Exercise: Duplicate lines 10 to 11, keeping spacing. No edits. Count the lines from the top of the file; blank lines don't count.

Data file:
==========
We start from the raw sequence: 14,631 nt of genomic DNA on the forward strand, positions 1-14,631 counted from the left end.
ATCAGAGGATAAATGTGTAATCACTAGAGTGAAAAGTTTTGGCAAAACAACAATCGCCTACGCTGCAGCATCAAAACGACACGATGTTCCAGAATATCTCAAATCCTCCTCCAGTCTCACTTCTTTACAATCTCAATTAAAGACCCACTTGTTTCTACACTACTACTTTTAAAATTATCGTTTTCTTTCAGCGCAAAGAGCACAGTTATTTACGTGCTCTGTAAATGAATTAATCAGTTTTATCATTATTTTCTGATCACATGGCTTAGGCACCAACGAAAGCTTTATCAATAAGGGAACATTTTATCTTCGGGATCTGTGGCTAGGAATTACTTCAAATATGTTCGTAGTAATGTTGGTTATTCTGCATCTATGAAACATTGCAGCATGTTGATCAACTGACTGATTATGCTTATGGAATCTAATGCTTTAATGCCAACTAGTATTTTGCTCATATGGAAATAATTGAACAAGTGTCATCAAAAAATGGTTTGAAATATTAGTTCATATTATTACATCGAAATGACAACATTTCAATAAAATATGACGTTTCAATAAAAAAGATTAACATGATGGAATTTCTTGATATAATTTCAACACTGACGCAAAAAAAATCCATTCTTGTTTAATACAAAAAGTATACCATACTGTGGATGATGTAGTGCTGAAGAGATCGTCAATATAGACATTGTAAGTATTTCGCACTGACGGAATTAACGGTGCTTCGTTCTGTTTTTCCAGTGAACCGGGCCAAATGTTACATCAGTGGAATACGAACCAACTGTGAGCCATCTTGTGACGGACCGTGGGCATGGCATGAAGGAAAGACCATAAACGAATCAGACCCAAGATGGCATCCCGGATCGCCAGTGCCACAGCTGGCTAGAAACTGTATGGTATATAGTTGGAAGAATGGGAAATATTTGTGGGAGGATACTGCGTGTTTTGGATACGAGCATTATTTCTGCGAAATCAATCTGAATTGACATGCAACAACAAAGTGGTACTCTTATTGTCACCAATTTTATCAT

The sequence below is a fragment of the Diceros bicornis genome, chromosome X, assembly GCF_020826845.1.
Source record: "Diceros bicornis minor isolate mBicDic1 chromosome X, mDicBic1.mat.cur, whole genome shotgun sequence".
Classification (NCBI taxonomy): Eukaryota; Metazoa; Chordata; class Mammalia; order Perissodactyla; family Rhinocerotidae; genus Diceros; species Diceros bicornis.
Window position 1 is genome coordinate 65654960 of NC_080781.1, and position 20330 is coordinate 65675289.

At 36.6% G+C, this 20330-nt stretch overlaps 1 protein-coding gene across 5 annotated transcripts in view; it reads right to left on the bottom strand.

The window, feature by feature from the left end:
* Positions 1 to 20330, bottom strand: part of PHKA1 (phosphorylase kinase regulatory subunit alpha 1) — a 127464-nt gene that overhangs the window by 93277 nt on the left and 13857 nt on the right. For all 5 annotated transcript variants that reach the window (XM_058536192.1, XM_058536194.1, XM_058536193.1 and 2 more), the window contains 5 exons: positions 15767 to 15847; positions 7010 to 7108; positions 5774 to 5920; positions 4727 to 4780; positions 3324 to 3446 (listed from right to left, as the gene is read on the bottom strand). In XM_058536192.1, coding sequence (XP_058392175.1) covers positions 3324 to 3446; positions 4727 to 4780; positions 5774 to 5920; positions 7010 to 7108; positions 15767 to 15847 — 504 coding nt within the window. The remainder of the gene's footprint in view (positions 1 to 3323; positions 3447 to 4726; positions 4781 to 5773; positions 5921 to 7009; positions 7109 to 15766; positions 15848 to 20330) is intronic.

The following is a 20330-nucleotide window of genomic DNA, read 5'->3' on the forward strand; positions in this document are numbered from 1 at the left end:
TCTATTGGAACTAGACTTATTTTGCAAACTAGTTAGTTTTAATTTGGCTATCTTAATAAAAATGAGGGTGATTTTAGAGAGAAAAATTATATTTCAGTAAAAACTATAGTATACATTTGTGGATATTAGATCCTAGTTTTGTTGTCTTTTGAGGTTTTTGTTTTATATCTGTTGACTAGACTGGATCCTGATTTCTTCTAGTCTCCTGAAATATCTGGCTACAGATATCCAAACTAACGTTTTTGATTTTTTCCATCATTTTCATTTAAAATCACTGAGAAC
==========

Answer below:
The following is a 20330-nucleotide window of genomic DNA, read 5'->3' on the forward strand; positions in this document are numbered from 1 at the left end:
TCTATTGGAACTAGACTTATTTTGCAAACTAGTTAGTTTTAATTTGGCTATCTTAATAAAAATGAGGGTGATTTTAGAGAGAAAAATTATATTTCAGTAAAAACTATAGTATACATTTGTGGATATTAGATCCTAGTTTTGTTGTCTTTTGAGGTTTTTGTTTTATATCTGTTGACTAGACTGGATCCTGATTTCTTCTAGTCTCCTGAAATATCTGGCTACAGATATCCAAACTAACGTTTTTGATTTTTTCCATCATTTTCATTTAAAATCACTGAGAAC